Expressed emotion in first-episode schizophrenia and in ultra high-risk patients: Results from the Programma2000 (Milan, Italy)
Azienda Ospedaliera Ospedale Niguarda Ca' Granda, Milano, Dipartimento di Salute Mentale: Centro per l'individuazione e l'intervento precoce nelle psicosi-Programma 2000. Psychiatry Research
(Impact Factor: 2.47).
04/2011; 189(3):331-8. DOI: 10.1016/j.psychres.2011.03.021
Expressed emotion (EE) was examined in a large sample of families of patients with either first-episode psychosis (FEP) within the schizophrenia spectrum, or who met the criteria for ultra high-risk (UHR) of psychosis. The aim of our study was to determine the patterns and relationship of EE with the duration of untreated illness (DUI) or of untreated psychosis (DUP), as well as with illness severity. The sample used in our study included 77 FEP and 66 UHR families. The Camberwell Family Interview was used to assess EE. In both samples, about one-third of patients' families were classified as high EE, with emotional over-involvement (EOI) being the most frequent reason for a family to be classified as high EE. In FEP, higher EE correlated with longer DUI, and higher paternal EOI with longer DUP. DUI, however, was not found to correlate to EE in UHR patients. Severity of illness at the initial assessment did not relate to EE in either FEP or UHR families. Families of FEP and UHR patients were not found to differ in terms of the prevalence of a high EE rating, or of any of its subcomponents. The results of this study only partially support the hypothesis that high EE develops as a reaction to patient status. Patients from families with high EE could possibly benefit from interventions that are targeted at improving their resilience when dealing with problematic family environments.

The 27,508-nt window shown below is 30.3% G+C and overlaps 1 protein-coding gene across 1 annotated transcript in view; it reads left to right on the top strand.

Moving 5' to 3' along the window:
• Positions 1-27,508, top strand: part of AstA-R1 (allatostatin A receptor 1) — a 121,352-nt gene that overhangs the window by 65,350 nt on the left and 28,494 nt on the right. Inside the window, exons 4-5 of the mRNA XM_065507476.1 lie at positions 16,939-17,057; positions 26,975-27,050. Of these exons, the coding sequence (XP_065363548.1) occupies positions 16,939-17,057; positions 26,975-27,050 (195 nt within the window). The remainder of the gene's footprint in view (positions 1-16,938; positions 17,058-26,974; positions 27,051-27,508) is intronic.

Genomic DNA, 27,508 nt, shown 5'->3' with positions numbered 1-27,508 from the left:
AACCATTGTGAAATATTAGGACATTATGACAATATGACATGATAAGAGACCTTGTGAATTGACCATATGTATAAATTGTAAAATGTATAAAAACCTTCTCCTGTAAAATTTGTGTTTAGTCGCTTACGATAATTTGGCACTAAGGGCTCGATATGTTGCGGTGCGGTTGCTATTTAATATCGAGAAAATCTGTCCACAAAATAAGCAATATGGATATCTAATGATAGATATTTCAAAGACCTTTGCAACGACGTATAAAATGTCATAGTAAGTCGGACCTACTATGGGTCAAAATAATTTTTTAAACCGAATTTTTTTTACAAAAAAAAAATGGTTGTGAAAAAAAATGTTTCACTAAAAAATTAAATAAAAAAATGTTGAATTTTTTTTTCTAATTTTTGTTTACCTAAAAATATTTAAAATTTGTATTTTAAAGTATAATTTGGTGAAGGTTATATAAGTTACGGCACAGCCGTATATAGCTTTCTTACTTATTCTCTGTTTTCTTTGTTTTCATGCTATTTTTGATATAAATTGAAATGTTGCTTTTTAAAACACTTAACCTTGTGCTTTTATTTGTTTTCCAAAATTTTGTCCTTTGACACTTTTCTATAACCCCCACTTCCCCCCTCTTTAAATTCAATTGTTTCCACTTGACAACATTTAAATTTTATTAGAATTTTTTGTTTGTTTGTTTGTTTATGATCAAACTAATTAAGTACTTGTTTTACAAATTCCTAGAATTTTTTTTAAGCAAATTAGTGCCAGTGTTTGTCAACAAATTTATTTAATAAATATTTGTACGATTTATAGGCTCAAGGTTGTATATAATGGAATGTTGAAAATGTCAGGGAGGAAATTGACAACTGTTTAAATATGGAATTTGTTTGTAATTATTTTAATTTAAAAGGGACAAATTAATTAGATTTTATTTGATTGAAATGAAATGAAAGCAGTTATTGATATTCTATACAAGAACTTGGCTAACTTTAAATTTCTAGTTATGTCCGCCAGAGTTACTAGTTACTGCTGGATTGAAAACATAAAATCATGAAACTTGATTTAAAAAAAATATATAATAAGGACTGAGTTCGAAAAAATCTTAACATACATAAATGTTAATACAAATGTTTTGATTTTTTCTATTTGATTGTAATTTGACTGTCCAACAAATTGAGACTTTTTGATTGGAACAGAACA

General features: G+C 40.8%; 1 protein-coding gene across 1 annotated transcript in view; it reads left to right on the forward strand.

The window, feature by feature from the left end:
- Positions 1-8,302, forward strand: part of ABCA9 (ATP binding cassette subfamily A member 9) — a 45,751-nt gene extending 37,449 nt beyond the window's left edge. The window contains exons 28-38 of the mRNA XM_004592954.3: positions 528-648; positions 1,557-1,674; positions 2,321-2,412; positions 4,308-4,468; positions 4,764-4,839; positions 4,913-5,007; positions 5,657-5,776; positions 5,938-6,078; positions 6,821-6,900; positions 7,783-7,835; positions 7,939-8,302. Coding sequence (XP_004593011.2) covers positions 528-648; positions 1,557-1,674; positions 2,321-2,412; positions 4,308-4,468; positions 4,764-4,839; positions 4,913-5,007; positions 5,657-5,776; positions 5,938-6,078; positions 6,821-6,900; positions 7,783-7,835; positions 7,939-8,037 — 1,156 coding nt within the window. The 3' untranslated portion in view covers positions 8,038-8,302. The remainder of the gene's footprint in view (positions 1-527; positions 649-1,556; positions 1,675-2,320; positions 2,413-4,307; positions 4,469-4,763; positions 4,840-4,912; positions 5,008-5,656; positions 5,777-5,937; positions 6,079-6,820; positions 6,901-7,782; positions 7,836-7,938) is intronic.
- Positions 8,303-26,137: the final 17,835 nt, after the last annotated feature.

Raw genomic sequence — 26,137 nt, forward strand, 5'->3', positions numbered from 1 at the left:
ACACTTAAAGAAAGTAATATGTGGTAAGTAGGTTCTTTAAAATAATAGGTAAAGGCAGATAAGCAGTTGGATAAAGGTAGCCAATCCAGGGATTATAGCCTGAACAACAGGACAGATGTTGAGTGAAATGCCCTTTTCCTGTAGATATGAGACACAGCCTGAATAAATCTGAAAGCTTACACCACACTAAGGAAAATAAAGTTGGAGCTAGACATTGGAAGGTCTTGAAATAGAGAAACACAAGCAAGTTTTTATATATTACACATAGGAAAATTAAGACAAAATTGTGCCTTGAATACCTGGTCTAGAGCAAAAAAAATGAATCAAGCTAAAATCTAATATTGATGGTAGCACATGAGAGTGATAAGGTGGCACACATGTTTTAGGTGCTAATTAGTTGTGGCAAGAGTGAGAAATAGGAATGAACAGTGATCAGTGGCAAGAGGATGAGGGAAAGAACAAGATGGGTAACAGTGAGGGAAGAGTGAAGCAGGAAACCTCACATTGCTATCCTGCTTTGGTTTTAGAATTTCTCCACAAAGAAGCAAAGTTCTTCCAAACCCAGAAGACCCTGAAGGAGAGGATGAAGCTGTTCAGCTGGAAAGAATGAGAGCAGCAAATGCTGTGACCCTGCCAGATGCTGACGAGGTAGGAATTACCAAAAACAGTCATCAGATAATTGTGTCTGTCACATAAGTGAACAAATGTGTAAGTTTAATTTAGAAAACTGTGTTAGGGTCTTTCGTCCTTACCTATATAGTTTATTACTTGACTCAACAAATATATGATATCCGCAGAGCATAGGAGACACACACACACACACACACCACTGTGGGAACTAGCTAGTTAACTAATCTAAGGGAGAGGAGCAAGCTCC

Available from: Rachel Upthegrove
- "The level of carer burden did not correlate with the duration of untreated psychosis, the patients’ anxiety, patients’ insight or severity of illness manifestation. The finding that the manifestation of the patients’ psychosis and the duration of untreated psychosis do not seem to contribute to the level of burden experienced by the carer is surprising, as duration of untreated psychosis has previously been linked with higher levels of expressed emotion . Perhaps most surprising was the lack of negative correlation between patient insight and carer burden. "
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Carer burden is high during First Episode Psychosis (FEP) and evidence suggests that this is a predictor of poor long-term outcome. However our understanding of factors associated with higher burden is poor. We propose that carers’ cultural backgrounds and health belief models will influence their perceived burden of care, over and above that explained by severity of illness.
Patients with FEP and their primary Carers were recruited from the Early Intervention Service. Patients and Carers completed a range of validated measures, self-report ethnicity and demographic information together with the Multidimensional Health Locus of Control and Caregiver Burden Inventory.
Significant correlations were found between carer burden and health beliefs, which differed by ethnicity and gender. High physical burden was experienced by Black carers with an external locus of control; time restrictions and emotional burden correlated with an external locus of control in Asian carers. For White carers, external locus of control correlated with time dependence burden. In all ethnic groups female carers experienced more time dependency, physical and developmental burden. No significant correlations were found between patient measures of severity or duration of illness and carer burden.
The type of burden experienced by carers differed between gender and ethnicity and was related to their health belief models. Thus the explanation and understanding of illness appears to be more salient than simply a patient’s severity of illness when considering the development of carer burden. Interventions to tackle high carer burden, and thus expressed emotion to improve outcome in patients, may need increasing focus here.